Polaris: Open Source Machine Learning for Spacecraft Operations
2021-02-20, 13:15–13:40 (US/Pacific), Prerecorded Talks

Sending a satellite to space is easier than ever before. Cubesats -- satellites the size of a loaf of bread, or even smaller -- can be built for as little as a few thousand dollars, but are capable enough to track ships, watch for earthquakes, or even observe exoplanets. "Ease of launch" does not mean "ease of operation", though; the satellites send a wealth of telemetry back to earth, and turning that flood of information into action is difficult. This difficulty only increases as fleets scale in size, from one-off research projects to hundreds of satellites providing commercial services.

Since beginning in 2018, the Polaris project has used Python's rich ecosystem to build a machine learning pipeline applicable to any mission. Polaris analyzes telemetry for each satellite, automatically extracts dependencies among its components, and displays these in an interactive, browser-based 3D graph. Spacecraft operators can navigate their graph and understand relations between their telemetry, as well as external parameters such as space weather. This gives operators another tool to monitor performance, diagnose problems, and predict satellite behaviour.

Audience: This talk is aimed at a general audience of people interested in Python, machine learning or space exploration; no expertise is assumed.


Introduction (2m)

  • Who I am
  • Outline of the talk

What's a cubesat? (3m)

  • Very small: 10cm x 10cm x 10cm (1U)
    • or units thereof: 20cm x 10cm x 10cm is 2U, 30cm x 10cm x 10cm
      is 3U, etc
  • Still capable! Miniaturization of components means you can pack
    a lot of functionality, and the relatively low orbit of most
    cubesats (~ 400km above the earth) means they're protected from
    much of the harsh radiation of space.
  • Lots in orbit: over 1300 have been launched, and nearly 750 still
    operational.

What's telemetry? (3m)

  • Information about the satellite and its components, sent by the
    satellite. Examples:
    • solar panel status (voltage, whether deployed)
    • battery information (charging status, voltage, current, temperature)
    • on-board computer information (cpu usage, uptime, storage space)
    • spacecraft orientation
    • instrument detail (measurements taken, k)
  • The satellite data we analyze comes from SatNOGS, an open
    source network of over 200 ground stations around the world.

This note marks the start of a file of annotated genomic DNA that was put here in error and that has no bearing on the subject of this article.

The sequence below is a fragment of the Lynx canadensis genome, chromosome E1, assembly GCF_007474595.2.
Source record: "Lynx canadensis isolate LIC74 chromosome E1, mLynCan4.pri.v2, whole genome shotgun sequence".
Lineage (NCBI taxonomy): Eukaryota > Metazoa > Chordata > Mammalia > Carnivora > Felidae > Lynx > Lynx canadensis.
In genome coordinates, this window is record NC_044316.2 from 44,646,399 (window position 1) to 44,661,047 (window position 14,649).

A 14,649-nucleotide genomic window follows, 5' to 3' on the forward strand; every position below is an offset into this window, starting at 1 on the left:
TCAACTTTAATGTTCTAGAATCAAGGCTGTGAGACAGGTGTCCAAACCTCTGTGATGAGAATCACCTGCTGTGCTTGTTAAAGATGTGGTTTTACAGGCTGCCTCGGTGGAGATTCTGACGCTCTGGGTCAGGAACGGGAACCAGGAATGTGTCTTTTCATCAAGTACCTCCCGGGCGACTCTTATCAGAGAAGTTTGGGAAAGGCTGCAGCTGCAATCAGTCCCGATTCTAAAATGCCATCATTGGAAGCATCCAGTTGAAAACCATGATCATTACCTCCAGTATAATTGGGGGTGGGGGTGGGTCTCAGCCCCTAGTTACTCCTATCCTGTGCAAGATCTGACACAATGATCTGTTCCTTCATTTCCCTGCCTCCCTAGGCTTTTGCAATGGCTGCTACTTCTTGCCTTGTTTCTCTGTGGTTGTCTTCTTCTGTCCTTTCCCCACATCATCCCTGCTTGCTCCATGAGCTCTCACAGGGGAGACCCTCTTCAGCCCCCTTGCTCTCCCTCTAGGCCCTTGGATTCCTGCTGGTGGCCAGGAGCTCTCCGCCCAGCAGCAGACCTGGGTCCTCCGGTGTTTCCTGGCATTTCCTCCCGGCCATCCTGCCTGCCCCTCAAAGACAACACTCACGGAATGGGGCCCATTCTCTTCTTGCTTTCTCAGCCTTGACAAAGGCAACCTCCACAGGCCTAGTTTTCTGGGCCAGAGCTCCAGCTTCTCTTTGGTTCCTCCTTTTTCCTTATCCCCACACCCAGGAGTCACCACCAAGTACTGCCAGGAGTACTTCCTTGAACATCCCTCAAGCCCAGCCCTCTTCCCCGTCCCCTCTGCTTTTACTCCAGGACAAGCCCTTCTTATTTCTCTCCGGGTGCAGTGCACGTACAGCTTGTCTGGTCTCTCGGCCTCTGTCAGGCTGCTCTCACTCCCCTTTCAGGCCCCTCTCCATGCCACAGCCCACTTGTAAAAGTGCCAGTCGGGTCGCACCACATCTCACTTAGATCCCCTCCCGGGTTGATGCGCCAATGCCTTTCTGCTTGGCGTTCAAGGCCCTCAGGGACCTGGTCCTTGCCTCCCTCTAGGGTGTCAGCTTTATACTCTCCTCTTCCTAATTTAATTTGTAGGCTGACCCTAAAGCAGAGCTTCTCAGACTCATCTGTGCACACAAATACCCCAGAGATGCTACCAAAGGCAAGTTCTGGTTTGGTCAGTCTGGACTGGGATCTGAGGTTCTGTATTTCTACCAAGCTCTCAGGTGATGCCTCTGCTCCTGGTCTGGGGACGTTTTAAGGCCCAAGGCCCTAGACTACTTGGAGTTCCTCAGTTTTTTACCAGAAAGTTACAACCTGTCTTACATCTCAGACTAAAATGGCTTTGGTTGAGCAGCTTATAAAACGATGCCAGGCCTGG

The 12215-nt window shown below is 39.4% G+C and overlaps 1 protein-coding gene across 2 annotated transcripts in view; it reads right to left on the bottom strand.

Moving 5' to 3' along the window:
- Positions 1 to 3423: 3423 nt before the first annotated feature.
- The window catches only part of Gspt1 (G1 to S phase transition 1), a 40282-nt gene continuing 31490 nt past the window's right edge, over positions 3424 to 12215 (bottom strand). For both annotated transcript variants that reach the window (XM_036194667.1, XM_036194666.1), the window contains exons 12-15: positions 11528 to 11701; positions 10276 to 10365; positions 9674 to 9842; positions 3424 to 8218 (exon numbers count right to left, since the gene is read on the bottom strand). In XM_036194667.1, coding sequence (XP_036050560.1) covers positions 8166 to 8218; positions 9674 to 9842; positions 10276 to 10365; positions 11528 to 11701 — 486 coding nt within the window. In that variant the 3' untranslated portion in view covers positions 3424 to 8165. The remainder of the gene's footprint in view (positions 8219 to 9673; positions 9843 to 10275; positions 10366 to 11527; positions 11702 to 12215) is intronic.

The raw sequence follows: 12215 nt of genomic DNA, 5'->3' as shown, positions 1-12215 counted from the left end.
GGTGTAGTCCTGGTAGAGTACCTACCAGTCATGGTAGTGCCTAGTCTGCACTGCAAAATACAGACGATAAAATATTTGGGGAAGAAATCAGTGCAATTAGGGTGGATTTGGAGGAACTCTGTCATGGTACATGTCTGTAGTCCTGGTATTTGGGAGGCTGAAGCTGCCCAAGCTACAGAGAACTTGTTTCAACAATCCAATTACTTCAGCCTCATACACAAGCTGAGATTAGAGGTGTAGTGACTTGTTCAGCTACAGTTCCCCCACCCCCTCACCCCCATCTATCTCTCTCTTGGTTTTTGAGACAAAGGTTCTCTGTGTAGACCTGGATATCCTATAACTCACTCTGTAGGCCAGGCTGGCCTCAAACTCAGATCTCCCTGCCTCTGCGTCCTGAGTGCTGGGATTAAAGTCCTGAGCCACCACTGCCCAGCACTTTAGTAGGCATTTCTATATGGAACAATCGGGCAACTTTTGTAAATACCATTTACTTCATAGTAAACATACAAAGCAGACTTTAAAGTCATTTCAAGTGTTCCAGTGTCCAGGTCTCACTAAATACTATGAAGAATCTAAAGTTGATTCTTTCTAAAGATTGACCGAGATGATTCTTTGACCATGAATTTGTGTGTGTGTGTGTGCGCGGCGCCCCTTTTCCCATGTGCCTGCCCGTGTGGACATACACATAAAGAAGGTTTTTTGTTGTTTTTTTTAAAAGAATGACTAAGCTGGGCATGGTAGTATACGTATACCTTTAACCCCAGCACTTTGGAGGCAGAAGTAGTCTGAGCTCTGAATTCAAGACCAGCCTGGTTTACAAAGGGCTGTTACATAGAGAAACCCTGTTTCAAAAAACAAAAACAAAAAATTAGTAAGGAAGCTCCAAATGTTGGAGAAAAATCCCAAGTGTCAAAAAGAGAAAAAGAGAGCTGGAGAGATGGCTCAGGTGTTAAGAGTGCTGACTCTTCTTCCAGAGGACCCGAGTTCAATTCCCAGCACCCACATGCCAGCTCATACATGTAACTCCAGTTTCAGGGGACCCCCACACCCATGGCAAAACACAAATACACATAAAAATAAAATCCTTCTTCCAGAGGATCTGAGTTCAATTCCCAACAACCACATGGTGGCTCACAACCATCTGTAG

satellite, or to see trends over time
    • This is much like monitoring any service for performance: it
      lets you see if things are good (or bad!) right now, but also
      lets you see what the trend looks like
  • And now we can point Polaris at the data

What is Polaris? (10m)

  • Polaris is an open source project that applies machine learning to
    satellite telemetry, with developers in North America, Europe and India
    • Python was an obvious choice for the project: the language is
      hugely popular already in scientific circles, and there is a
      vast array of already-existing libraries:
    • XGBoost, mlflow (machine learning)
    • Pandas, numpy (numerical computation)
    • Click (library for building CLIs)
    • We've also built our own libraries:
    • Vinvelivaanilai (fetching space weather information)
    • Betsi (anomaly detection)
  • Polaris does three things:
    • It fetches data for a particular satellite from SatNOGS, along
      with space weather and orbital data.
    • It applies machine learning techniques to automatically analyze
      the telemetry:
    • Seeks out connections between different components using XGBoost
    • Looks for anomalies in behaviour using Betsi, our own
      implementation of anomaly detection
    • It presents a browser-based, 3D visualization of its analysis.

Example analysis: LightSail-2 (5m)

  • A guided tour of a sample analysis, using data from the
    LightSail-2 cubesat
  • LightSail-2 is a private satellite launched in 2019 to
    demonstrate that solar sailing -- using the pressure of sunlight
    alone to move a spacecraft -- is possible for cubesats in low
    earth orbit. It was built by the Planetary Society, a non-profit
    organization that works to promote the excitement of space
    exploration.

Future goals (2m)

  • Automatically updated analyses for different satellites
  • Working with satellite operators to make Polaris more useful for them
  • Continuing to add new data sources, and new analysis methods for
    telemetry

Hugh Brown has worked as a gas station attendant, sandwich artist, call center worker and surveyor's assistant, but he left these pale glories behind when he discovered the joys of Linux, system administration, and programming. By day he's a software developer, helping to build and operate cloud services; by night he's a core contributor to the Libre Space Foundation, and one of the developers of Polaris.